If the subpoena was served in a particular county, the names of the people who were served, the county in which they were served, and the identity of the person who served them must all be included in a proof of service that is filed with a clerk of that county's court. This must make sure that the subpoenaed persons' rights are safeguarded as per UIDDA and Mississippi regulations.

Upon timely motion, the court is required to quash or modify a subpoena if it fails to allow reasonable time for compliance as mandated under the UIDDA and Mississippi,  requires disclosure of privileged or other protected matter, and no exception or waiver applies;  designates an improper place for examination; or subjects a person to an undue burden or expense.

Subpoenaed persons need not appear in person at the location where they are ordered to produce and allow inspection and copying of designated books, papers, documents, electronically stored information, or tangible things unless summoned by the subpoena to appear for deposition, hearing or trial. A subpoena for production or inspection must provide the person on whom it is served at least ten days to comply with the subpoena unless the court orders otherwise for a good reason demonstrated as per the UIDDA and Mississippi laws. 


When a subpoena is served, the person to whom it is addressed has ten days to serve a written objection on the party serving it, stating that they object to the inspection or copying of any or all of the designated materials or the premises or that they will do so on or before that time specified in the subpoena for compliance. A party serving a subpoena may only view and copy evidence if the court is ordered to do so by the party serving the subpoena. If a person is served with a subpoena object, the party issuing the subpoena has the option of requesting an order to compel the production or inspection at any time.

The court may quash or modify the subpoena if it is unreasonable or oppressive or condition the denial of the motion on the advance by the person on whose behalf the subpoena is issued of the reasonable cost of producing the books, papers, documents, or tangible things specified in the subpoena for compliance with it.

Responding to a subpoena requires the person issuing the subpoena to submit documents in the manner they are normally maintained or to arrange and mark them in accordance with the categories specified in the subpoena. The person replying does not have to give discovery of electronic information from sources that the person deems as not reasonably accessible owing to excessive difficulty or expense.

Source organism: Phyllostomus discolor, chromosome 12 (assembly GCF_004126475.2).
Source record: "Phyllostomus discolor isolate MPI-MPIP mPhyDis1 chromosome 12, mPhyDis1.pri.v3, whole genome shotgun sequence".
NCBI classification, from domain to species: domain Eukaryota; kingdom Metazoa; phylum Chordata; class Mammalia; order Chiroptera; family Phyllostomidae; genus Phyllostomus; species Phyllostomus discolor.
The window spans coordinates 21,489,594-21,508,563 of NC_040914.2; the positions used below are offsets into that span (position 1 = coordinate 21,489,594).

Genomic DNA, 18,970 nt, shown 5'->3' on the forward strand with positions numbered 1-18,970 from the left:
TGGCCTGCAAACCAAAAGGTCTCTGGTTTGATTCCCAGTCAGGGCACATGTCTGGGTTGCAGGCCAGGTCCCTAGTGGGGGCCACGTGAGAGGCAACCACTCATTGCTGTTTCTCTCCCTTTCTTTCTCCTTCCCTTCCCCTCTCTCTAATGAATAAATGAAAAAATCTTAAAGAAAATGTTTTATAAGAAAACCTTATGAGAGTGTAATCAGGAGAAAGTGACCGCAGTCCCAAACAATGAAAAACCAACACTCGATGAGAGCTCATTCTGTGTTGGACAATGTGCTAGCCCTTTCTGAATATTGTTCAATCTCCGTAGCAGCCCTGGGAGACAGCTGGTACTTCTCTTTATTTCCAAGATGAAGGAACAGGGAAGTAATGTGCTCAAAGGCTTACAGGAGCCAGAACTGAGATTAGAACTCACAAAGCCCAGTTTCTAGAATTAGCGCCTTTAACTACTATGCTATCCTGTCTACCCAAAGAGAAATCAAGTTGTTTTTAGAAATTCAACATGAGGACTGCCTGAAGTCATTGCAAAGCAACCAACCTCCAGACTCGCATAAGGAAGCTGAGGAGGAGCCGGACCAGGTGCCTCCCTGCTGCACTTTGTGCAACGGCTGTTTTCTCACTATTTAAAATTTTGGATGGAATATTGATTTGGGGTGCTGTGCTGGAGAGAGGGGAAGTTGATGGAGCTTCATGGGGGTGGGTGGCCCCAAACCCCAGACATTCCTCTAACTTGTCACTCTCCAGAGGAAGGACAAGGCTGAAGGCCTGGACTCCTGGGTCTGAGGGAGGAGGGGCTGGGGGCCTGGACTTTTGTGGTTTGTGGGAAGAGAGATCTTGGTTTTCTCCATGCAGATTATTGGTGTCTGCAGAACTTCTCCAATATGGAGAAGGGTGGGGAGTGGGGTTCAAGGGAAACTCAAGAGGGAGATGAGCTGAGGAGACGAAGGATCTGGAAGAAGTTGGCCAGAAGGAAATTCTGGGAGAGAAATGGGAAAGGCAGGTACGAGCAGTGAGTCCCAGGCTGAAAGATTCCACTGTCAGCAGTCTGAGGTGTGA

When serving a Mississippi subpoena, Mississippi law provides that the discovery subpoena cannot be served on a non-party resident of another state. It is only possible to serve subpoenas in Mississippi.  The issuing party should study the UIDDA and Mississippi laws of the jurisdiction where the witness is situated to decide how to get discovery from an out-of-state non-party witness. Foreign jurisdictions are often asked to comply with UIDDA and Mississippi requests for information from Mississippi courts, and this may be done through a letter of request.

The Uniform Interstate Depositions and Discovery Act has been implemented in Mississippi. A subpoena issued by a court in the forum state may be presented to a Mississippi clerk or court when discoverable papers are requested. The clerk will issue a subpoena for UIDDA and Mississippi service on the person or organization to whom the original subpoena was addressed after receiving the overseas subpoena. There must be identical UIDDA and Mississippi provisions in the issued subpoena, as well as the contact information for all attorneys of record and any party not represented by counsel in order to comply with the subpoena.